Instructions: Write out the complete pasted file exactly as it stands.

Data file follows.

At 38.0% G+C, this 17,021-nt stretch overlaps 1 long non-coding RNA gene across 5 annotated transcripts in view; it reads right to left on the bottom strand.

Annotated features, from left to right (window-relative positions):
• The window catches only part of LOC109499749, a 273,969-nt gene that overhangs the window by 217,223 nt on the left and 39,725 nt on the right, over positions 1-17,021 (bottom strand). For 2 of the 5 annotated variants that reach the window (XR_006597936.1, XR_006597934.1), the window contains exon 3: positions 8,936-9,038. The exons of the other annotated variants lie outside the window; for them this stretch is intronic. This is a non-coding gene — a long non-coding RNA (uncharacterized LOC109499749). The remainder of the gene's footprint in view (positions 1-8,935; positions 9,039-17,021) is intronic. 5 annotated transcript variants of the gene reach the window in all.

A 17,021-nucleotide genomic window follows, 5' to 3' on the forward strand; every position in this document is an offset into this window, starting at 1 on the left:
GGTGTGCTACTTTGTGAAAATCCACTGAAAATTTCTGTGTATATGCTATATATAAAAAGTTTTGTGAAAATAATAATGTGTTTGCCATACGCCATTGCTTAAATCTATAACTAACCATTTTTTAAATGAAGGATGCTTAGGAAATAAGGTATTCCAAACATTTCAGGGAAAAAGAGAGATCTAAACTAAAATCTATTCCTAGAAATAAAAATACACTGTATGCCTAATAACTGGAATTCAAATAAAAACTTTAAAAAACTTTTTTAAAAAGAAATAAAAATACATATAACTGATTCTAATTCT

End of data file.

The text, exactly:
At 38.0% G+C, this 17,021-nt stretch overlaps 1 long non-coding RNA gene across 5 annotated transcripts in view; it reads right to left on the bottom strand.

Annotated features, from left to right (window-relative positions):
• The window catches only part of LOC109499749, a 273,969-nt gene that overhangs the window by 217,223 nt on the left and 39,725 nt on the right, over positions 1-17,021 (bottom strand). For 2 of the 5 annotated variants that reach the window (XR_006597936.1, XR_006597934.1), the window contains exon 3: positions 8,936-9,038. The exons of the other annotated variants lie outside the window; for them this stretch is intronic. This is a non-coding gene — a long non-coding RNA (uncharacterized LOC109499749). The remainder of the gene's footprint in view (positions 1-8,935; positions 9,039-17,021) is intronic. 5 annotated transcript variants of the gene reach the window in all.

A 17,021-nucleotide genomic window follows, 5' to 3' on the forward strand; every position in this document is an offset into this window, starting at 1 on the left:
GGTGTGCTACTTTGTGAAAATCCACTGAAAATTTCTGTGTATATGCTATATATAAAAAGTTTTGTGAAAATAATAATGTGTTTGCCATACGCCATTGCTTAAATCTATAACTAACCATTTTTTAAATGAAGGATGCTTAGGAAATAAGGTATTCCAAACATTTCAGGGAAAAAGAGAGATCTAAACTAAAATCTATTCCTAGAAATAAAAATACACTGTATGCCTAATAACTGGAATTCAAATAAAAACTTTAAAAAACTTTTTTAAAAAGAAATAAAAATACATATAACTGATTCTAATTCT